17

    Plaintiff brought the present action in Minnesota district court, alleging that defendant or his employees sold intoxicating liquors to Martin, a minor, in violation of, inter alia, the Minnesota Civil Damage Act, Minn.St. 340.95, and the Minnesota common law of negligence. The complaint was claimed to have been served pursuant to Minnesota's long-arm statute, Minn.St. 543.19, subd. 1(c). Defendant's answer included an allegation that the Minnesota district court lacked personal jurisdiction over the defendant and plaintiff moved to strike this defense. Defendant also sought an order to dismiss the complaint on jurisdictional grounds and summary judgment. The district court granted plaintiff's motion to strike the jurisdictional defense and denied defendant's motions.

    18

    On appeal, defendant raises the issue of whether the Minnesota district court erred in holding that it had personal jurisdiction over him. The district court also certified the following issue to us as being important and doubtful pursuant to Rule 103.03(i) of the Rules of Civil Appellate Procedure: "Whether Minnesota's Civil Damage Act can be applied to impose liability on a Wisconsin bar owner for an illegal sale of intoxicating liquors allegedly made at his place of business in Wisconsin." The only issues on appeal then are the jurisdictional and choice of law issues.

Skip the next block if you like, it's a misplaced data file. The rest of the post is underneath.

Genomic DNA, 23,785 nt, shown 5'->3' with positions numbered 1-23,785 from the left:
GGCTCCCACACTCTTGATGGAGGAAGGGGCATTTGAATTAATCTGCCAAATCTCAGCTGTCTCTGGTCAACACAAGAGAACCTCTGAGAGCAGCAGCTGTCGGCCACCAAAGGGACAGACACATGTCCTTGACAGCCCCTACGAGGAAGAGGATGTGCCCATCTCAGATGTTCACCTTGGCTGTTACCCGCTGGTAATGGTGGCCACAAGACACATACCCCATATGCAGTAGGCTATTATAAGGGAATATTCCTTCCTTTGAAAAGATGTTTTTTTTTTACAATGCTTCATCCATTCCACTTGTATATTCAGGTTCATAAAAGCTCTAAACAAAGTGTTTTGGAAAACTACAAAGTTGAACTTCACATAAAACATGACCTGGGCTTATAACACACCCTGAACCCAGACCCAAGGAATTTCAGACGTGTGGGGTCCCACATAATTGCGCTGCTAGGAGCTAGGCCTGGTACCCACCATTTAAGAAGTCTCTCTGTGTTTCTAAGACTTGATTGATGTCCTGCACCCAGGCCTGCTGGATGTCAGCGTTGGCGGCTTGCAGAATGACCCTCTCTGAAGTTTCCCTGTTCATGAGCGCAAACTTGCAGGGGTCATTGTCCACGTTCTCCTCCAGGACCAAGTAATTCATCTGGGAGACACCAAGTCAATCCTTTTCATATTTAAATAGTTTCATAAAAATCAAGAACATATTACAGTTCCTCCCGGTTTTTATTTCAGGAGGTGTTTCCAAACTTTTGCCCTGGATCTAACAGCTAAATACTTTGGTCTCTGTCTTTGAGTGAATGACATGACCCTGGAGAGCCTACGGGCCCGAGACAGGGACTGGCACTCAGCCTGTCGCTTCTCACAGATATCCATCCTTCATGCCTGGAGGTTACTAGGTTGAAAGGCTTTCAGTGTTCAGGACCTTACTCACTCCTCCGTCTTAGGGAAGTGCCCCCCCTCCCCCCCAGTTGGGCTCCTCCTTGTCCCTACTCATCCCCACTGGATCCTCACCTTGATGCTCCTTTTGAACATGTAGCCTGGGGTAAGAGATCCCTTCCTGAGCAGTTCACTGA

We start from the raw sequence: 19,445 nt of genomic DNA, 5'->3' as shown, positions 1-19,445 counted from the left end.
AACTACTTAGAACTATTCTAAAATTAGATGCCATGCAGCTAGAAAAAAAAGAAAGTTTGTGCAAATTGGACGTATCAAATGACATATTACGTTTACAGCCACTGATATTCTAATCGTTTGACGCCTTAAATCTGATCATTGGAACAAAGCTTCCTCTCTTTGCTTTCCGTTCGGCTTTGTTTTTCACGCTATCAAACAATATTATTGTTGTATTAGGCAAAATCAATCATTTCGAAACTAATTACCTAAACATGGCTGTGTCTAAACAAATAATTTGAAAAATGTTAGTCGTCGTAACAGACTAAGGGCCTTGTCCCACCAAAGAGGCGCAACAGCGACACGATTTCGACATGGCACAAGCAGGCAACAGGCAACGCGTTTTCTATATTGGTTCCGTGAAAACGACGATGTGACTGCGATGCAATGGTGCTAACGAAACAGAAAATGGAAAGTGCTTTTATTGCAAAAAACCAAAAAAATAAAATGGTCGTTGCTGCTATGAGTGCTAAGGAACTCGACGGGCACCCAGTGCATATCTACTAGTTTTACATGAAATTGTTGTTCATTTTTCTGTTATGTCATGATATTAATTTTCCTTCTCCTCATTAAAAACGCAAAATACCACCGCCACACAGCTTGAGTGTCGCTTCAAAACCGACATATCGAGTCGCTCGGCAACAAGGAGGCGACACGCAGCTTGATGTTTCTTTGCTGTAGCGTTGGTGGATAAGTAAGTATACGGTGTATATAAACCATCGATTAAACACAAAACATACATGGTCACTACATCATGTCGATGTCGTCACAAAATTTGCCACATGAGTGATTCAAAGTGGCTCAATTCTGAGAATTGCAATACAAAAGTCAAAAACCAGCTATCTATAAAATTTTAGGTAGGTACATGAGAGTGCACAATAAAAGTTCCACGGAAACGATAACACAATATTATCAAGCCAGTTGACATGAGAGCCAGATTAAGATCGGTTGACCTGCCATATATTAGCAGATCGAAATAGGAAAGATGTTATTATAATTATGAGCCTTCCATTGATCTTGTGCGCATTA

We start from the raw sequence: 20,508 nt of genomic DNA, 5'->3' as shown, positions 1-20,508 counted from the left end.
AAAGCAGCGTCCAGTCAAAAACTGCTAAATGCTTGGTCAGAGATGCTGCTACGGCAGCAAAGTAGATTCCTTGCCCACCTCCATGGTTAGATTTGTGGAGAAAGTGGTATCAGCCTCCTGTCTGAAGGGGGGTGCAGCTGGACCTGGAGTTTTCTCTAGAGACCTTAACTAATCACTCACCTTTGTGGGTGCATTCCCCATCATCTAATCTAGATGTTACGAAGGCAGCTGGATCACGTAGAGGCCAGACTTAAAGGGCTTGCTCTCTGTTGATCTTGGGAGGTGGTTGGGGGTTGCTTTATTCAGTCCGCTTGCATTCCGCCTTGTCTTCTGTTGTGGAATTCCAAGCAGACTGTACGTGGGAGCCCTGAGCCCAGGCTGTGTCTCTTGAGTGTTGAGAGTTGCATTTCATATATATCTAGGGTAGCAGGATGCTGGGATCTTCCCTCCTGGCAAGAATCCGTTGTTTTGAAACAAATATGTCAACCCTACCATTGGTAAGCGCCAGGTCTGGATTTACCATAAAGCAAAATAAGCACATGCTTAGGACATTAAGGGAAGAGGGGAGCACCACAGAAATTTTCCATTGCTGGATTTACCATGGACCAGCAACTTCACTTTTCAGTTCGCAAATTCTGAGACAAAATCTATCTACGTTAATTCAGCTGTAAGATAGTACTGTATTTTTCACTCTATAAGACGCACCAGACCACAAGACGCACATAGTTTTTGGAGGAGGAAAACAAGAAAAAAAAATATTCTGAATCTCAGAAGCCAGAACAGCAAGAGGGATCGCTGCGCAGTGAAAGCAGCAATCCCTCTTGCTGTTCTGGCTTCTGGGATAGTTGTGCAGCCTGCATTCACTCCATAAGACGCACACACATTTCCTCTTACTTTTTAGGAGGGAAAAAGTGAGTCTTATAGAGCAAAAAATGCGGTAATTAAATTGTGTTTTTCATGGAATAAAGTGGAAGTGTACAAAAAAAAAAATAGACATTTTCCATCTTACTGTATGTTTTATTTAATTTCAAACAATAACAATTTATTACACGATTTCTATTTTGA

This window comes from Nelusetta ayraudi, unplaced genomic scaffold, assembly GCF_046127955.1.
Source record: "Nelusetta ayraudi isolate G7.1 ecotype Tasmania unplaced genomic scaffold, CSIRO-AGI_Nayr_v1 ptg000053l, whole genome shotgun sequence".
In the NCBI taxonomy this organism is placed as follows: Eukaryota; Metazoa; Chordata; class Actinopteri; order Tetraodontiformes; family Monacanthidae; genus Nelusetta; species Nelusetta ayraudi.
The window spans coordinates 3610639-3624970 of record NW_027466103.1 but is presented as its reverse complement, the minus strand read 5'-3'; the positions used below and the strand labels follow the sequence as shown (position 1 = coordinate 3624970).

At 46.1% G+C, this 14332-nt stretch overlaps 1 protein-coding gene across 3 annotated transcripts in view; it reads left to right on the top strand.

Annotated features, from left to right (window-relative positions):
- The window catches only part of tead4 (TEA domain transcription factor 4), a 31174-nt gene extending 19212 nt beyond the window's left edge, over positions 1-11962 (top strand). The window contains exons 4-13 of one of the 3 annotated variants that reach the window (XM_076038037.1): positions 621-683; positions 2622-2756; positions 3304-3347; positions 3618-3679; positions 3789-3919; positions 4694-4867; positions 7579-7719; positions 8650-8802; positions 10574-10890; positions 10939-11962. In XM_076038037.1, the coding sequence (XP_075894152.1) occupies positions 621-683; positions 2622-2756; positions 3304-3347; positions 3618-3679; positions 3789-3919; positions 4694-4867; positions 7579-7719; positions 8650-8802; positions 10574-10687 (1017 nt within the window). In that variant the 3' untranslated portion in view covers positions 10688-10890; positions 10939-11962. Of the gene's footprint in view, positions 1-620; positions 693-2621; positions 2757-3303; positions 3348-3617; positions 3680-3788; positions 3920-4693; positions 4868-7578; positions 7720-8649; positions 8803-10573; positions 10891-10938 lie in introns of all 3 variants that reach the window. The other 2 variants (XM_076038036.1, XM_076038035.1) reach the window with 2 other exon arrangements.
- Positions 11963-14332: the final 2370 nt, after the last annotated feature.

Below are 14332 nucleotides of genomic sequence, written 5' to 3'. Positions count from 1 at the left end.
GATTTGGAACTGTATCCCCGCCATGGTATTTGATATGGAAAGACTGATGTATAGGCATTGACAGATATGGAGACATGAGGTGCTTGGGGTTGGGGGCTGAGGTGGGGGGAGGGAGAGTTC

19

    1. To establish personal jurisdiction over a nonresident defendant, it must be shown that such is authorized by the terms of a statute and is consistent with the due process guarantees of the constitution. All Lease Co., Inc. v. Betts, 294 Minn. 473, 199 N.W.2d 821 (1972). The statute under which plaintiff claims personal jurisdiction is Minn.St. 543.19, subd. 1(c), which provides in part:

    20
    "* * * As to a cause of action arising from any acts enumerated in this subdivision, a court of this state with jurisdiction of the subject matter may exercise personal jurisdiction over any * * * non-resident individual * * * in the same manner as if * * * he were a resident of this state. This section applies if * * * the * * * non-resident individual:
    21
    * * * * * *
    22
    "(c) Commits any tort in Minnesota causing injury or property damage * * *."